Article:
Much like Jensen and Wentz, Stick is able to put a nice amount of velocity behind his passes, as he’s able to get the ball to his receivers quickly and on time. In addition, Stick also has the willingness and ability to throw up a nice deep ball.
Earlier, I touched on Stick’s ability to take off and run with effectiveness. However, Coach Chris Klieman and the Bison coaching staff are very creative with how they’re able to maximize Stick’s abilities.
Take this play against Charleston Southern for example: Here, the Bison are once again lined up in an I-formation with an extra blocker on both ends of the line. However, this time, the Bison decide to run a naked boot play off of play action, which proves to be effective, as Stick is able to find himself in complete isolation outside of the pocket.
On this play, Stick is in a true position of power, as he has a choice of continuing to survey the field for an open receiver or he has the choice to simply take off and pick up some solid yardage on the ground, which is what he ends up doing.
Playing as a Collective
Heading into my film study of the Bison, I initially had a list of names that I thought I’d try to hone in on. Players such as Stick, Nick DeLuca, Lance Dunn, King Frazier, Tre Dempsey, RJ Urzendowski, etc.. However, I quickly discovered something that made me truly admire the Bison football team; there are no stars, they play as a collective unit.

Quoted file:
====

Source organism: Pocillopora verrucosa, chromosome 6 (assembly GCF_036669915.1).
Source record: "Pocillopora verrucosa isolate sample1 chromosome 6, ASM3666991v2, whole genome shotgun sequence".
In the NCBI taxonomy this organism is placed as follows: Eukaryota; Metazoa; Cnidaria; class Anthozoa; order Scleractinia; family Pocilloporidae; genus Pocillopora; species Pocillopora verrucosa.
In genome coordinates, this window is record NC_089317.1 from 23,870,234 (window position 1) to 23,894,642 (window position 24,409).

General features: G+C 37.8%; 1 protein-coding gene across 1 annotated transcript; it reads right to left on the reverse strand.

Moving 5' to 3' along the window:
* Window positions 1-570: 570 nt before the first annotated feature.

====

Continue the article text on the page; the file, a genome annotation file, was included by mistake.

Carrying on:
When you turn on the Bison’s defensive film, there isn’t a single player that completely stands out and sets himself apart from the rest. Sure, a player like middle linebacker DeLuca, who is coming off a 15 tackle performance against Eastern Washington, which garnered him MVFC player of the week honors, is able to fill up the box score. However, I wouldn’t say DeLuca’s talent suggests he should be considered a star player; I’d instead classify him as a very good player who simply executes his assignments.
It’s true that this Bison team does lack a bit of the star level talent that they’ve had in years past. However, from top to bottom, this team has good to very good starters at each position and contributors who are willing to consistently perform at a high level. Coupled with intensity, those two aspects alone are enough to wear out an opposing team after a long period of time.
In large part, that's one of the reasons this program has experienced such incredible success: Great player development, high-motor players, and excellent coaching.
The First True Test
The biggest mistake most underdog teams commit is getting down on themselves early or not coming out of the gates with confidence. I assure you, that will not be an issue with this team, as they’re well-equipped to handle adversity, both mentally and physically. They'll undoubtedly come out of the gates swinging.
The position group to keep tabs on for the Hawkeyes in this game will be at linebacker, specifically with Josey Jewell and Ben Niemann, as they’ll be forced into engaging and disengaging with blockers throughout the game and their ability to fill running lanes could make or break the defense’s effectiveness.
In addition, safeties Brandon Snyder and Miles Taylor will also need to step up when it comes to filling running lanes on the outside and preventing the Bison from busting off a big play on the ground, as Jewell and Niemann won’t be able to be in position on every play.
Overall, the Bison are deep at nearly every position and they come equipped with a strong group of high effort, high-intensity players who’ll test the Hawkeyes offense and defense from start to finish.